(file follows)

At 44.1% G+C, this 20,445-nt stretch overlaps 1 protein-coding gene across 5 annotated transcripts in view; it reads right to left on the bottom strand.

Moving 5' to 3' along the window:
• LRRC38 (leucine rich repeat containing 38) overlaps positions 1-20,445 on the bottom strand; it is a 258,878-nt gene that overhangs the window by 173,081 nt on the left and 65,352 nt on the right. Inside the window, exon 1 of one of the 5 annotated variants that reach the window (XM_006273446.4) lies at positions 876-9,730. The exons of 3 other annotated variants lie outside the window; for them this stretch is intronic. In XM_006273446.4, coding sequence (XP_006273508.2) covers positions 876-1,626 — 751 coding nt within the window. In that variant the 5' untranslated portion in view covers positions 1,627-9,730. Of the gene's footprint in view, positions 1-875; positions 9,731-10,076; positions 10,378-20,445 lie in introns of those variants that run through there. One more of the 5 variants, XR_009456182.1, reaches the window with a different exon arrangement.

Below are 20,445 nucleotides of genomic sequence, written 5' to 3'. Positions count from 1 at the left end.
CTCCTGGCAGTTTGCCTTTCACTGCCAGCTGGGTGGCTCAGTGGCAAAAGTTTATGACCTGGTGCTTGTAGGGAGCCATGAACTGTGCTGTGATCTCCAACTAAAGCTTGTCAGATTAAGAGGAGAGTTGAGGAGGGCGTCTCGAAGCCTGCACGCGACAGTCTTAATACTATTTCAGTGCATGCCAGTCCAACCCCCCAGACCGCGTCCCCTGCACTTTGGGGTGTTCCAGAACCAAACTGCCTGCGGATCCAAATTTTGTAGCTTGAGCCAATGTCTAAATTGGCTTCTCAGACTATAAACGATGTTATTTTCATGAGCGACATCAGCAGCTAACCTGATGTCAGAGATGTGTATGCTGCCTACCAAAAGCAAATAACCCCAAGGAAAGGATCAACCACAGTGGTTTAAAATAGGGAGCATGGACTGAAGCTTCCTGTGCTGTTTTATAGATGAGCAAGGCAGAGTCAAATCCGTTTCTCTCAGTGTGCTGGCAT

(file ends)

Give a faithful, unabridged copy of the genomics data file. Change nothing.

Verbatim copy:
At 44.1% G+C, this 20,445-nt stretch overlaps 1 protein-coding gene across 5 annotated transcripts in view; it reads right to left on the bottom strand.

Moving 5' to 3' along the window:
• LRRC38 (leucine rich repeat containing 38) overlaps positions 1-20,445 on the bottom strand; it is a 258,878-nt gene that overhangs the window by 173,081 nt on the left and 65,352 nt on the right. Inside the window, exon 1 of one of the 5 annotated variants that reach the window (XM_006273446.4) lies at positions 876-9,730. The exons of 3 other annotated variants lie outside the window; for them this stretch is intronic. In XM_006273446.4, coding sequence (XP_006273508.2) covers positions 876-1,626 — 751 coding nt within the window. In that variant the 5' untranslated portion in view covers positions 1,627-9,730. Of the gene's footprint in view, positions 1-875; positions 9,731-10,076; positions 10,378-20,445 lie in introns of those variants that run through there. One more of the 5 variants, XR_009456182.1, reaches the window with a different exon arrangement.

Below are 20,445 nucleotides of genomic sequence, written 5' to 3'. Positions count from 1 at the left end.
CTCCTGGCAGTTTGCCTTTCACTGCCAGCTGGGTGGCTCAGTGGCAAAAGTTTATGACCTGGTGCTTGTAGGGAGCCATGAACTGTGCTGTGATCTCCAACTAAAGCTTGTCAGATTAAGAGGAGAGTTGAGGAGGGCGTCTCGAAGCCTGCACGCGACAGTCTTAATACTATTTCAGTGCATGCCAGTCCAACCCCCCAGACCGCGTCCCCTGCACTTTGGGGTGTTCCAGAACCAAACTGCCTGCGGATCCAAATTTTGTAGCTTGAGCCAATGTCTAAATTGGCTTCTCAGACTATAAACGATGTTATTTTCATGAGCGACATCAGCAGCTAACCTGATGTCAGAGATGTGTATGCTGCCTACCAAAAGCAAATAACCCCAAGGAAAGGATCAACCACAGTGGTTTAAAATAGGGAGCATGGACTGAAGCTTCCTGTGCTGTTTTATAGATGAGCAAGGCAGAGTCAAATCCGTTTCTCTCAGTGTGCTGGCAT